For tech workers in China, a brutal work schedule of 9am to 9pm, 6 days a week (usually just called "996") is not only commonplace, it’s been hailed as “a huge blessing” by the likes of Alibaba’s eccentric and fantastically wealthy taskmaster, Jack Ma.
Workers themselves, as you might imagine, do not all share his enthusiasm.
Mirroring the push for more fairness and accountability at tech firms in the US, Chinese workers took to Github, the popular code repository website now owned by Microsoft, to start a blacklist of sorts. Huawei, Bytedance (makers of TikTok), and Ant Financial (associated with Alibiba) join 100+ other companies added to this crowdsourced blacklist of firms forcing unsustainable hours on their employees. The repo itself was given the name 996.icu—as named because of this demanding schedule’s likeliness to send exhausted coders to the hospital’s intensive care unit.
As a sign of wide support, 996.icu has been starred nearly 260,000 times since its creation, making it one of the most popular repositories in the site’s history. All this attention has also led to a crackdown of sorts, with several popular internet browsers restricting access to the 996.icu page in particular.
Microsoft and Github workers released an open letter on Monday, making plain their intention to “stand in solidarity with tech workers in China” and resist potential attempts by the Chinese government to pressure Microsoft into censoring 996.icu. “We must entertain the possibility that Microsoft and GitHub will be pressured to remove the repository,” the letter reads. “We encourage Microsoft and GitHub to keep the 996.ICU GitHub repository uncensored and available to everyone.”
The letter is reproduced below in full:
Tech workers in China started a GitHub repository titled 996.ICU, a reference to the gruelling and illegal working hours of many tech companies in China - from 9am to 9pm, 6 days a week. “By following the ‘996' work schedule, you are risking yourself getting into the ICU (Intensive Care Unit),” says the 996.ICU GitHub project description. The project calls for Chinese tech companies to obey the labour laws in China and the international labour convention.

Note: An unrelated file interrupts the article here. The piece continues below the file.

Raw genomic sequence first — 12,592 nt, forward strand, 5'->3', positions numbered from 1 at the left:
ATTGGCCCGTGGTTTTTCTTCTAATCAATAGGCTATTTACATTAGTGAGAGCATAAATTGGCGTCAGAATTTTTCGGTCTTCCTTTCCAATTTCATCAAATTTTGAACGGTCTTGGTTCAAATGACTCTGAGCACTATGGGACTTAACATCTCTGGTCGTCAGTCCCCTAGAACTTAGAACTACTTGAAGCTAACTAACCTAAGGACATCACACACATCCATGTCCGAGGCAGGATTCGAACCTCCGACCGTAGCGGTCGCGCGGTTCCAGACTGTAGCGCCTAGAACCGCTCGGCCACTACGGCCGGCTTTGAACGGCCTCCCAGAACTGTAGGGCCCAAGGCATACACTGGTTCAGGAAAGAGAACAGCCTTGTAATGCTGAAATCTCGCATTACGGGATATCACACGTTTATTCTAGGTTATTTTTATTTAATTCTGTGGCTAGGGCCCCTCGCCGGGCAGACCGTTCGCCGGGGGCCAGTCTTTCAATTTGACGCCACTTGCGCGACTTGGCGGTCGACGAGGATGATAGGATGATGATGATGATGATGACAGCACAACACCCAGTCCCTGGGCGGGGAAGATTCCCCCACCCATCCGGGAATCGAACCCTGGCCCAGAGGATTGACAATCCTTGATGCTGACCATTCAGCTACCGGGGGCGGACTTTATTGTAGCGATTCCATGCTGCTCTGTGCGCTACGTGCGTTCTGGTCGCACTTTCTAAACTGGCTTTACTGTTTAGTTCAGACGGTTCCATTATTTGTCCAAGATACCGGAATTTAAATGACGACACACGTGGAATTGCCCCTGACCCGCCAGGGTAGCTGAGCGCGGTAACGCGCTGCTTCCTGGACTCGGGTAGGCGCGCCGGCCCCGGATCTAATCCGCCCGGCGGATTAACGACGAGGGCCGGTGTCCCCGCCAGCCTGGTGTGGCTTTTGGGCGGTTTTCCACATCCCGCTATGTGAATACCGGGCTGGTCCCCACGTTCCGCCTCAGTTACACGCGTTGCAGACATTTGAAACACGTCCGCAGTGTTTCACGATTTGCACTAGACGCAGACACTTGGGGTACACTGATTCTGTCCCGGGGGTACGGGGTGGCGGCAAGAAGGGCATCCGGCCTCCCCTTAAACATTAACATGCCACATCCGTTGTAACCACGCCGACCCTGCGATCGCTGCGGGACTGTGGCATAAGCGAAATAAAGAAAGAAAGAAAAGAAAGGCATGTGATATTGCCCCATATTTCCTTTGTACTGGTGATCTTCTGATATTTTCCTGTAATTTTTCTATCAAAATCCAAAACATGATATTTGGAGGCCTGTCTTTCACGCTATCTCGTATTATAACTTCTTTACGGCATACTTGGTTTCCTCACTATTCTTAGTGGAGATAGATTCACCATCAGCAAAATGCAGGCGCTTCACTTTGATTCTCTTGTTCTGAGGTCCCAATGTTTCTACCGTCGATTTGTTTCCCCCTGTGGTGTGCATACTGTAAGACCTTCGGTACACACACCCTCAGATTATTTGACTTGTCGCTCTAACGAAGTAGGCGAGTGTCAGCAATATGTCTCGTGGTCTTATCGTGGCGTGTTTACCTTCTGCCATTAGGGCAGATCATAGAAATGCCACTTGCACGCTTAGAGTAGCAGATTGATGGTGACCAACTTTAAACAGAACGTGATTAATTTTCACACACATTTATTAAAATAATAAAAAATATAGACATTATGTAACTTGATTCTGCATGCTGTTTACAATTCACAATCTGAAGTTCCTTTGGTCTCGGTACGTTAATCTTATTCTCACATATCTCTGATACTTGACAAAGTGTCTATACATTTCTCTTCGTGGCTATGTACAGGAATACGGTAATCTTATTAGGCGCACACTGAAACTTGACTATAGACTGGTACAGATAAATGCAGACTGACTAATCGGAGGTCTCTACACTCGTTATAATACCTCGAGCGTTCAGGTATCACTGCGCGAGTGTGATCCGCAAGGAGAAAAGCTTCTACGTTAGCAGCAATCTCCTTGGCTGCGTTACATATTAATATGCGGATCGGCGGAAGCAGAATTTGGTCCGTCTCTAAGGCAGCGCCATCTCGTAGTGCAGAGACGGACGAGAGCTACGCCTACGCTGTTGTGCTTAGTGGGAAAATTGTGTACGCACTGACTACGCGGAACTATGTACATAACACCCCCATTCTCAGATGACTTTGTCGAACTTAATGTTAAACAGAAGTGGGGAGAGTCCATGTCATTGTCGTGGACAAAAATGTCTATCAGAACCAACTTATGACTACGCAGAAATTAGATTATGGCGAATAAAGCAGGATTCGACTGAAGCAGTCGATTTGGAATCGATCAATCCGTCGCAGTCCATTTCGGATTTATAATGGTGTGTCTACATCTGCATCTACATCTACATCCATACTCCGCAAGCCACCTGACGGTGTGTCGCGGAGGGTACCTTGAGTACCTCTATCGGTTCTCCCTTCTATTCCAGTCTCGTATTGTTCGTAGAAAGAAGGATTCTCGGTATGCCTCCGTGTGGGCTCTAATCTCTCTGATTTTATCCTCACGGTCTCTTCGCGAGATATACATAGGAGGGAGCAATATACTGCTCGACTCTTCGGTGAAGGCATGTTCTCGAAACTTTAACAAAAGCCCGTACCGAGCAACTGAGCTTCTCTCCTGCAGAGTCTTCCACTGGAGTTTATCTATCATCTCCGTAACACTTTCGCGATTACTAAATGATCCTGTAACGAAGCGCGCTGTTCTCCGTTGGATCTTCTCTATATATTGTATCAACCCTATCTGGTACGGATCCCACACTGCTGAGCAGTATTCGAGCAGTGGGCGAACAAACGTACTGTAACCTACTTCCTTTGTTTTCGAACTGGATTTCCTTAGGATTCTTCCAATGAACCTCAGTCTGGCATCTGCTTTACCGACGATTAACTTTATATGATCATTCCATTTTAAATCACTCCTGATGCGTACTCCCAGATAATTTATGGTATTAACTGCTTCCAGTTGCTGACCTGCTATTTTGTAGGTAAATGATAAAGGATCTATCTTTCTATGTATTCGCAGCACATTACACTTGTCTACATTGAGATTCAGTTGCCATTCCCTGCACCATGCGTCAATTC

This initiative has garnered massive support within China. GitHub users have been starring the repository as a way of showing their support. In the span of a few weeks, the project has been starred over 200,000 times, making it one of the fastest growing GitHub repositories in the service’s history.
The code-sharing platform GitHub, owned by Microsoft, is a place for developers to save, share, and collaborate on software projects. Most important for the 996.ICU movement is that GitHub is accessible in China. It is the dominant platform for developers to collaborate and is a crucial part of Chinese tech companies’ daily operations. Since going viral, Chinese domestic browsers, such as those by Tencent and Alibaba, have restricted access to the 996.ICU repository on their web browsers, warning users that the repository contains illegal or malicious content. We must entertain the possibility that Microsoft and GitHub will be pressured to remove the repository as well.
In response to these events, we, the workers of Microsoft and GitHub, support the 996.ICU movement and stand in solidarity with tech workers in China. We know this is a problem that crosses national borders. These same issues permeate across full time and contingent jobs at Microsoft and the industry as a whole. Another reason we must take a stand in solidarity with Chinese workers is that history tells us that multinational companies will pit workers against each other in a race to the bottom as they outsource jobs and take advantage of weak labour standards in the pursuit of profit. We have to come together across national boundaries to ensure just working conditions for everyone around the globe.
We encourage Microsoft and GitHub to keep the 996.ICU GitHub repository uncensored and available to everyone.
To other tech workers and industry supporters, we urge you to join us in our support of the 996.ICU movement.
Featured image: Lintao Zhang (Getty)